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Published: 14-12-2019

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Literary Analysis of the Euthyphro

Plato’s Euthyphro attributes Socrates and Euthyphro, who is apparently “a expert priest who considers himself an specialist on ritual and piety” (2). Though Socrates acts as although he accepts the reality that Euthyphro has expertise of the divine, as every person else seems to, he challenges his expertise by asking him about piety. The two of them are standing around the king-archon’s court, waiting to go on trial for various items. Socrates has been indicted for getting “a maker of gods, and…[creating] new gods whilst not believing in the old gods” (3), although Euthyphro is prosecuting his own father for murder. The two subjects become intertwined when Socrates discovers that Euthyphro is pressing charges against his own father due to the fact he believes that it would be impious not to just due to the fact of their relation. Given that Euthyphro claims to have authority on what is pious and what is not, Socrates presses him for clarification on the subject in regards to the gods and in undertaking so shows his doubt in the gods just as he was indicted for.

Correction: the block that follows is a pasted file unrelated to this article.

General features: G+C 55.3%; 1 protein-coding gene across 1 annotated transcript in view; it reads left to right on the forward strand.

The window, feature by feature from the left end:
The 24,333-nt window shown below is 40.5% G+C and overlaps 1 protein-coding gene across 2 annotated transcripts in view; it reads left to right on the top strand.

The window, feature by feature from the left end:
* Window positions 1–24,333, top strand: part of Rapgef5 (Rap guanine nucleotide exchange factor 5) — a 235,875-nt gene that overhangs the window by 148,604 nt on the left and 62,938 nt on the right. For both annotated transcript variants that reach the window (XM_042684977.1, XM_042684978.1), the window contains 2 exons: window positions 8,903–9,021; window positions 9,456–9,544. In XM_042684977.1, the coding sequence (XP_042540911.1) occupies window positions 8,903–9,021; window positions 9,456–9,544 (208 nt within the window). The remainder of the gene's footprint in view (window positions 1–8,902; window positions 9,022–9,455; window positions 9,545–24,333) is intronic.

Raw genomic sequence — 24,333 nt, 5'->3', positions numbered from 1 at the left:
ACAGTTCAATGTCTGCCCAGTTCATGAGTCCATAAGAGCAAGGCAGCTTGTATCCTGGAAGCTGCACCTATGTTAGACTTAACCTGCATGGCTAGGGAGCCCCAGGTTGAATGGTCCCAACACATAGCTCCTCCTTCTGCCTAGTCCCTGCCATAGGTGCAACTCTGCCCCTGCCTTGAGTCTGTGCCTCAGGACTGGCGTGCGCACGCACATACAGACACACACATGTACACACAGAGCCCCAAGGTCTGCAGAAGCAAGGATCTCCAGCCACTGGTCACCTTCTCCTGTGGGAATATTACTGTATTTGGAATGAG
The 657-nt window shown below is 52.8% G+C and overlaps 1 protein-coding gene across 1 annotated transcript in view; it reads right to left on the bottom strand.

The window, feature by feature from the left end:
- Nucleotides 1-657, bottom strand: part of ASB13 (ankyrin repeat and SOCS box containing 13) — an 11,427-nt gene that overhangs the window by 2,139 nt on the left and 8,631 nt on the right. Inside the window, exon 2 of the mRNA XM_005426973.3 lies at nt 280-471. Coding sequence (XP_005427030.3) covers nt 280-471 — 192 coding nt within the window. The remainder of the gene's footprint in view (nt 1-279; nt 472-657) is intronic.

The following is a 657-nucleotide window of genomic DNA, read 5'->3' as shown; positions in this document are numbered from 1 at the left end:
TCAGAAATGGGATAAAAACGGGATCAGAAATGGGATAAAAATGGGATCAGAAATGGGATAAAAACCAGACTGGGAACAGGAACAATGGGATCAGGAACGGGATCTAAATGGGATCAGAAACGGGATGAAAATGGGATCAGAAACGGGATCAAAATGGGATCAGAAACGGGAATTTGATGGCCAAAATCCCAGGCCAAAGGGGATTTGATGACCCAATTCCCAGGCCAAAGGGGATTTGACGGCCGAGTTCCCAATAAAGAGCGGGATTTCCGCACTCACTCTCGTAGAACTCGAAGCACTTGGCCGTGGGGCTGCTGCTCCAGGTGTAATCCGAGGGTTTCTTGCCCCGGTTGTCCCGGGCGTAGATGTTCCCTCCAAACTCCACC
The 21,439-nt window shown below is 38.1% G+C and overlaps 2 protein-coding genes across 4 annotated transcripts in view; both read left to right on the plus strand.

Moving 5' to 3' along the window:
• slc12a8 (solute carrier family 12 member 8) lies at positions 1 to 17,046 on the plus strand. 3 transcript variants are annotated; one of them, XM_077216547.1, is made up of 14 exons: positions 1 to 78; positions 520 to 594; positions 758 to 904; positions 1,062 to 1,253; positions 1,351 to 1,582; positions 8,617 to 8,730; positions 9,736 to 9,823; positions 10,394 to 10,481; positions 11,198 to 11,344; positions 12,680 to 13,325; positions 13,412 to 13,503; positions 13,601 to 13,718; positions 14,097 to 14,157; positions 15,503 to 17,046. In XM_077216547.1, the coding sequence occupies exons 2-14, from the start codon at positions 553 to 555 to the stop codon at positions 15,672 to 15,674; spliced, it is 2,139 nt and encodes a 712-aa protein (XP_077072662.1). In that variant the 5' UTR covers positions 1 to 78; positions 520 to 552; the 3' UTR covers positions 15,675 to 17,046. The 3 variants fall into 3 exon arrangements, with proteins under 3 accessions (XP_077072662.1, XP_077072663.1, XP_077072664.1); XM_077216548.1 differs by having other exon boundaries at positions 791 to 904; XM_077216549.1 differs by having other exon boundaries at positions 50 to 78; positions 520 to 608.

Socrates in no way comes right out and says that he does not think in the gods or what Euthyphro is saying, rather questioning every thing as if he believes that the other man really can help him reach some sort of understanding on the matter and ultimately coming up empty. Euthyphro’s notion of factors that are pious are issues that are loved by the gods, which Socrates refutes by pointing out that different gods love and hate diverse issues, so “what is loved by the gods is also hated by them” (9). Their discussion continues in a equivalent fashion throughout, and they appear to be making progress until Euthyphro’s final reasoning, that the pious is “of all factors most dear to [the gods]”, brings them back to his initial definition that Socrates identified fault in. Thus, the cycle starts again and the query of what makes one thing pious or impious remains unanswered. In failing to prove what is pious and what is impious in relation to the gods, Euthyphro inadvertently shows Socrates that he is appropriate to be skeptical about the gods and these who follow them blindly.
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